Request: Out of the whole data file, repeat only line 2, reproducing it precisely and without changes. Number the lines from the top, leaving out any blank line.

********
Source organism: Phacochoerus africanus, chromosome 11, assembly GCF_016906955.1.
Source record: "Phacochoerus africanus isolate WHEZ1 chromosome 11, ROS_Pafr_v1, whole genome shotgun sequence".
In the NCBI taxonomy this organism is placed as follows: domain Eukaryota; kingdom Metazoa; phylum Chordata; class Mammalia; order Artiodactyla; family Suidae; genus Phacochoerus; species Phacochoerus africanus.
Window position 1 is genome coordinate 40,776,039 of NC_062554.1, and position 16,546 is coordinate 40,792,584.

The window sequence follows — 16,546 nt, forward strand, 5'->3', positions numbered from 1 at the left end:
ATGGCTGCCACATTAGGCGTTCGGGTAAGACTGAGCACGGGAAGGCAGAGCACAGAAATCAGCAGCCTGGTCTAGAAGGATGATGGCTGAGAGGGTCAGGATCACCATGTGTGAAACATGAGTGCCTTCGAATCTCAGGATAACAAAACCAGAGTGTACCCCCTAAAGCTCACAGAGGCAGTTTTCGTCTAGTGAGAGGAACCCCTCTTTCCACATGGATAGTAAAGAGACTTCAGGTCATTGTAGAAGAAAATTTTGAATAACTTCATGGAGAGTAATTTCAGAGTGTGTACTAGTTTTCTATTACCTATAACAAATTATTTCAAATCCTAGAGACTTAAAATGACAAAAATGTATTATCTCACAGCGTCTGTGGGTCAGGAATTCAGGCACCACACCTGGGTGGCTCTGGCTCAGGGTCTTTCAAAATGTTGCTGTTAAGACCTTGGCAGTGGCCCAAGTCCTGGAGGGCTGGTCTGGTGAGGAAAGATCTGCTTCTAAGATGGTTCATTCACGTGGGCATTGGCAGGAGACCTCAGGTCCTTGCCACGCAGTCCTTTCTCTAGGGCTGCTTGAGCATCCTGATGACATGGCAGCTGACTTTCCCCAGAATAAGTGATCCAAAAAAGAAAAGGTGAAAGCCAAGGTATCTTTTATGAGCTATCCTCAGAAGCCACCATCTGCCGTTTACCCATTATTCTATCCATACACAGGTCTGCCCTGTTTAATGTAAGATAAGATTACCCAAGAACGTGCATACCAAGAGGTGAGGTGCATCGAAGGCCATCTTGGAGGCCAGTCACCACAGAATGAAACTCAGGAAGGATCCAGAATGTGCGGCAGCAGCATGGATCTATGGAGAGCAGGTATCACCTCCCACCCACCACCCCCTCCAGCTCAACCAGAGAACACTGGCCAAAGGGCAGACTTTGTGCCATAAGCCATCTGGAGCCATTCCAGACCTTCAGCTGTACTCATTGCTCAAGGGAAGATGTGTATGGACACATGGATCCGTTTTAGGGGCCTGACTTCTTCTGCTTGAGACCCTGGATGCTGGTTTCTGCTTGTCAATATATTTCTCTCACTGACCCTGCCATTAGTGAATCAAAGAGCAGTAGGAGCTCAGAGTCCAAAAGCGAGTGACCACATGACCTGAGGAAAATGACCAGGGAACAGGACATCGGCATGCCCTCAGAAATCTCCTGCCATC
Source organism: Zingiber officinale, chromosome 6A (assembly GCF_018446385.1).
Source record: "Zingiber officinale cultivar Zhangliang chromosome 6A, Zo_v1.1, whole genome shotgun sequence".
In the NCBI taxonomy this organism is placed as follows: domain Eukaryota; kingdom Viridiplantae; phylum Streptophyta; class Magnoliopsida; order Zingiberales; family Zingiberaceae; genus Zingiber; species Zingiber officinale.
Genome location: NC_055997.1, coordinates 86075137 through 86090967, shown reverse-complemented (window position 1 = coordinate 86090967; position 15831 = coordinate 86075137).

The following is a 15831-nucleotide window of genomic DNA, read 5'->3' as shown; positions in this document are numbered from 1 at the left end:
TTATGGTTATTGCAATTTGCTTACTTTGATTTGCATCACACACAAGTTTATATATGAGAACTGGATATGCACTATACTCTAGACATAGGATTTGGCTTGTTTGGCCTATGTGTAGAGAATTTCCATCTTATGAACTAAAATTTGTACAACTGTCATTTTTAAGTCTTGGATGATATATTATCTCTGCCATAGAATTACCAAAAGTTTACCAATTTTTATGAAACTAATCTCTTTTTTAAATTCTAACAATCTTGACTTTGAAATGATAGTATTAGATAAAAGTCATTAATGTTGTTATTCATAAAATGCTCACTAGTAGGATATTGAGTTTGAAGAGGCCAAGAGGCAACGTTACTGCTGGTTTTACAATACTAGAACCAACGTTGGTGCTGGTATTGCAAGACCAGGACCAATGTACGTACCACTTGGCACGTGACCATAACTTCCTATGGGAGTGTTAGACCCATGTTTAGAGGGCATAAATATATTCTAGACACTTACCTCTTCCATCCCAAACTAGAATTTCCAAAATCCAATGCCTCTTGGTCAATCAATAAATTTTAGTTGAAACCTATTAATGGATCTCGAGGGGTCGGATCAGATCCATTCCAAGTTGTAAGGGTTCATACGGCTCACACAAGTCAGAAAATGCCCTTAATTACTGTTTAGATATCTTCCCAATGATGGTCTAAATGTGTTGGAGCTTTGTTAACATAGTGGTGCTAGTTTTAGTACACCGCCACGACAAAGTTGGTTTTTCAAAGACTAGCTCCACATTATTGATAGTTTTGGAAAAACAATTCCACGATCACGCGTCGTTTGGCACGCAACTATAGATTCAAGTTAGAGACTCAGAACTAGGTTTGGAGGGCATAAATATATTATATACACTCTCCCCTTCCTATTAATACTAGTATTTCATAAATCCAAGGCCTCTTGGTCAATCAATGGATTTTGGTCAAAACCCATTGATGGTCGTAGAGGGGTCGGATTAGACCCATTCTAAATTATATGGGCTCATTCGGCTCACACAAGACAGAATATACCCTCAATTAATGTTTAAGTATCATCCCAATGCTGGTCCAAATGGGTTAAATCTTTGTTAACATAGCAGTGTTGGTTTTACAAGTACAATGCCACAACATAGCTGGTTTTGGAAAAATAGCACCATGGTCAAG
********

Source record: "Phacochoerus africanus isolate WHEZ1 chromosome 11, ROS_Pafr_v1, whole genome shotgun sequence".